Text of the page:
euHONKY TONK" BASS

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"HONKY TONK" TREBLE

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"HONKY TONK" BOOGIE
As fast as possible
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"WALTZ" BOOGIE
"Waltz" Boogie is the least known of Boogie styles. It assumes many forms, but invariably accents the first beat of each three-four measure. Rhythmically the eighth notes' are played exactly as in fast Boogie.

"WALTZ" BASS

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'WALTZ" TREBLE

"WALTZ" BOOGIE

RIGHT=HAND CHORD CLUSTERS
The term chord cluster means the addition of notes foreign to the chord struck with the chord creating a sharp dissonance. Accentuation of the out-of-tune effect in Boogie-woogie is accomending of "Western" Boogie. plished in this way. The first of these effects appears in the fi~st (Page nine). The next appears in "Roll" Boogie. (Page twelve). The following example of a modulation from the key of G to the key of Eb (taken from the printed orchestra arrangement o f Rushin' Around On Rush Street) illustrates both Chord Clusters and Single Note Boogie Licks (explained on next page).

Single Note Boogie Licks
To the above classification belong all the right-hand figurations that are not chords. "Western" Boogie (page nine) is a good example

as is the modulation on the preceding page.

Press Notes
When the finger slides off a black key to a white one as in the first ending of "Easy" Boogie (page two), the effect is called a Press Note. Many Boogie licks are impossible of execution without this peculiar form of fingering.

How to Make Your Own Boogie Arrangements
The various Bass and Treble patterns may be interchanged one with the other and applied to popular pieces. The simpler the harmonic content of a piece, the easier it will be to make a Boogie arrangement of it. For this reason, folk-tunes are admirable for Boogie treatment. All the Blues tunes are good as they follow the harmonic pattern explained on the next page. The bass part must be continuous as in all the examples, but does not necessarily have to conform to a single pattern throughout the whole arrangement. In other words, if the "Solid" Bass won't work after several measures, change to "Walking" Bass or some other pattern. Simplify the right-hand part as much as possible and remember to keep it in a high register as Boogie-woogie sounds more transparent when the right and left-hand parts are considerably far apart. Since the piano lacks sustaining power, insert "Single Note Boogie Licks" at the ends of phrases or fill in whole notes in the melody.

How to Make Up Your Own Boogie Pieces
In order to make up your own Boogie-woogie pieces and im-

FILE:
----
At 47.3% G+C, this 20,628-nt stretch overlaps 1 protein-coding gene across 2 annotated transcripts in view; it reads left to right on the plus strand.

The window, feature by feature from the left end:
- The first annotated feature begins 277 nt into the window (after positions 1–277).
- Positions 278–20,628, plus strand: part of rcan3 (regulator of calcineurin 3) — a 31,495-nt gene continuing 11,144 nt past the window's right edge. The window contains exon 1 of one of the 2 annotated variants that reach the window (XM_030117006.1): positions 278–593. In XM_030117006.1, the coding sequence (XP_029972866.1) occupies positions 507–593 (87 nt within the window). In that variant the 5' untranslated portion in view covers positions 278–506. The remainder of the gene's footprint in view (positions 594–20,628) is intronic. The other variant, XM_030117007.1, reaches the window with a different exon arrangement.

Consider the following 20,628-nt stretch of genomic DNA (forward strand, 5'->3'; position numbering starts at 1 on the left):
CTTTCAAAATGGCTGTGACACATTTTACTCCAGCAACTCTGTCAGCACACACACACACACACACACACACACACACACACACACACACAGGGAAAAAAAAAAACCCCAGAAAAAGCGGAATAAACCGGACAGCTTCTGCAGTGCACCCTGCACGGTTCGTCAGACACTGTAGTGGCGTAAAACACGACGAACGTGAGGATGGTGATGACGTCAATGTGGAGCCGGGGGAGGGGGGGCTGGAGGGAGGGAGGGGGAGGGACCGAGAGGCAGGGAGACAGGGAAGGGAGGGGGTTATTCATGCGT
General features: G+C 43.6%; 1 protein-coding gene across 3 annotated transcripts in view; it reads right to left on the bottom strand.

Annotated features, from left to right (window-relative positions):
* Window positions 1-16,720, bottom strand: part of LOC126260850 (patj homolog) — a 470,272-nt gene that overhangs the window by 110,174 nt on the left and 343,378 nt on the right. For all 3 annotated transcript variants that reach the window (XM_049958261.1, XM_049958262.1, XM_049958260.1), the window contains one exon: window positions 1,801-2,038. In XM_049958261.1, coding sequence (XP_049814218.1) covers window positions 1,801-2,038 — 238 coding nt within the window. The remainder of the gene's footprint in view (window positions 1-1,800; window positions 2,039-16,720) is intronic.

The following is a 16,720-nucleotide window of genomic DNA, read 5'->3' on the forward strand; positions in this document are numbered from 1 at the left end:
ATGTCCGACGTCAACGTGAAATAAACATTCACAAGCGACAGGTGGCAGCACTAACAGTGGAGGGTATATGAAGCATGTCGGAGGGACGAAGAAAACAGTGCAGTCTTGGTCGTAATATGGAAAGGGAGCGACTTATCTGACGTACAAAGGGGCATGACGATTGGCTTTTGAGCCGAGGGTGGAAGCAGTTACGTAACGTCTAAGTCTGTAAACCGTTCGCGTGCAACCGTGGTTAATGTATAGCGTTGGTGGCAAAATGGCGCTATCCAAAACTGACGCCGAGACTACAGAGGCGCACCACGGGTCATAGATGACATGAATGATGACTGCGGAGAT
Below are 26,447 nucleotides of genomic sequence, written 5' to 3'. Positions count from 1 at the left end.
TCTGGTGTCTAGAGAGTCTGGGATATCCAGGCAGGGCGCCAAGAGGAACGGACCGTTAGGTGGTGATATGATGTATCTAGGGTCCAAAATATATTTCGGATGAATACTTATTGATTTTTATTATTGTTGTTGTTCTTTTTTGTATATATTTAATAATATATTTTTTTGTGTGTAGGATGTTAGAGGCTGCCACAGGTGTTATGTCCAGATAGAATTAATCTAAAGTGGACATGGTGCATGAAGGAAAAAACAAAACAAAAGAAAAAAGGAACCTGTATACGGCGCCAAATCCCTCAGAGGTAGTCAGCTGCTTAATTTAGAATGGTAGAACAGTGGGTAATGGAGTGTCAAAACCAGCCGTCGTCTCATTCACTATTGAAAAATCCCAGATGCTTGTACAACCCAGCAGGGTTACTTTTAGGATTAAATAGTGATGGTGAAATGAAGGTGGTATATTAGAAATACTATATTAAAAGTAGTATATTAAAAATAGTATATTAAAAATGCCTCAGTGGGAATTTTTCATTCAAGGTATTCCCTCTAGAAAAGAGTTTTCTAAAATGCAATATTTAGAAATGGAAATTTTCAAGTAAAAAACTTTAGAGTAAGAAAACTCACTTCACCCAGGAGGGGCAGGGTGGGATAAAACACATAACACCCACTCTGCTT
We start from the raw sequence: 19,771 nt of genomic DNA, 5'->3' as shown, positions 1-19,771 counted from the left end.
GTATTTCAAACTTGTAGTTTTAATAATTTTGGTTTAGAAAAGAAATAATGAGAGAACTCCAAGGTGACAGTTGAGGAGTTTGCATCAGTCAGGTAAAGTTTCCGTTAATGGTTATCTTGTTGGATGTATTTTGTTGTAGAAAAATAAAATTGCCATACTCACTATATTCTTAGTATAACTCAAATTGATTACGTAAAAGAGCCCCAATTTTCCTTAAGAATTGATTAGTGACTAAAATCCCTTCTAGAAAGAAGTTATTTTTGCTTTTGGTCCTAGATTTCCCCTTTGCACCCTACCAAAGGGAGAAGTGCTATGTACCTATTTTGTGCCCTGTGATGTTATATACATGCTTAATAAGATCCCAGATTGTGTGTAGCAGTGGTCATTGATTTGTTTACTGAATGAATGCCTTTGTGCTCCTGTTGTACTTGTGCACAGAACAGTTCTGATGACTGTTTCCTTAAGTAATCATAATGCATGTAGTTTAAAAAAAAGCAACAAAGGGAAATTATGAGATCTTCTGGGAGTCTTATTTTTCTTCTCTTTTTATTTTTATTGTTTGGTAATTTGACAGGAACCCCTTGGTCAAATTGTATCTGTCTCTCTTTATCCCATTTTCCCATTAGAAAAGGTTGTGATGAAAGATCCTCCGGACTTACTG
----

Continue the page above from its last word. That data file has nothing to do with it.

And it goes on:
provise in the accepted style, it is necessary to understand enough harmony to be able to analyze the fundamental harmonic progressions.

A careful examination of the preceding illustrations will reveal the following basic harmonic pattern :
Two measures of C Chord (C, E, G with A added) Two measures of C Seventh (C, E, G, Bb) Two measures of F Chord or F Ninth (F, A, C, or F, A, C, Eb, G) Two measures of C Chord One measure of G Ninth (G, B, D, F, A) One measure of F Ninth (F, A, C, Eb, G) Two measures of C Chord The third measure from the end is sometimes a repetition of G Ninth. To anyone who has played the Blues, this is immediately recognizable as merely as ornamented Blues pattern. It should also be noticed that the form finishes in twelve measures. The cadential sequence from G Ninth to F Ninth to C is characteristically Boogie-woogie, and, while it may shock the harmonic purists, is a most effective ending. There is no hard and fast rule that restricts the Boogie composer to this rather limited means, but the comoisseurs seem to prefer a virtuoso treatment of this basic pattern to any innovations that might disturb the tradition.

Advanced Section
The remaining three numbers represent a combination of the various patterns in more diflicult arrangements, but should offer no difficulty to the pianist who has assiduously practiced the various Bass and Treble exercises. Boogie-woogie is not necessarily restricted to the Key of C as the examples might intimate, but is quite practical in many keys.
,

RUSHIN' AROUND ON RUSH STREET
Boogie Woogie Tempo

Words & Music by ED BALLANTINE DOUG CRAIG

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PRINTtD IN U.S.A.

CHORUS

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Rushin' Around on Rush Street 4- 4

CHICAGO (Reverse) BOOGIE

"JUMP" BOOGIE

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Book NO. 202-Strauss Book No. 203-Famous Book No. 204-Favorite 3 o o k No. 205-Favorite

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Book No. 218-Favorite Violin Solos (Pia. Acc.)

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Book No. 212-Famous Organ Solos (With Hamrnond Organ) Book No. 2 14-Strauss Waltzes (Vocal) Book No. 215-Piano Book No. 220-Piano Book No. 221-Piano Book No. 222-Songs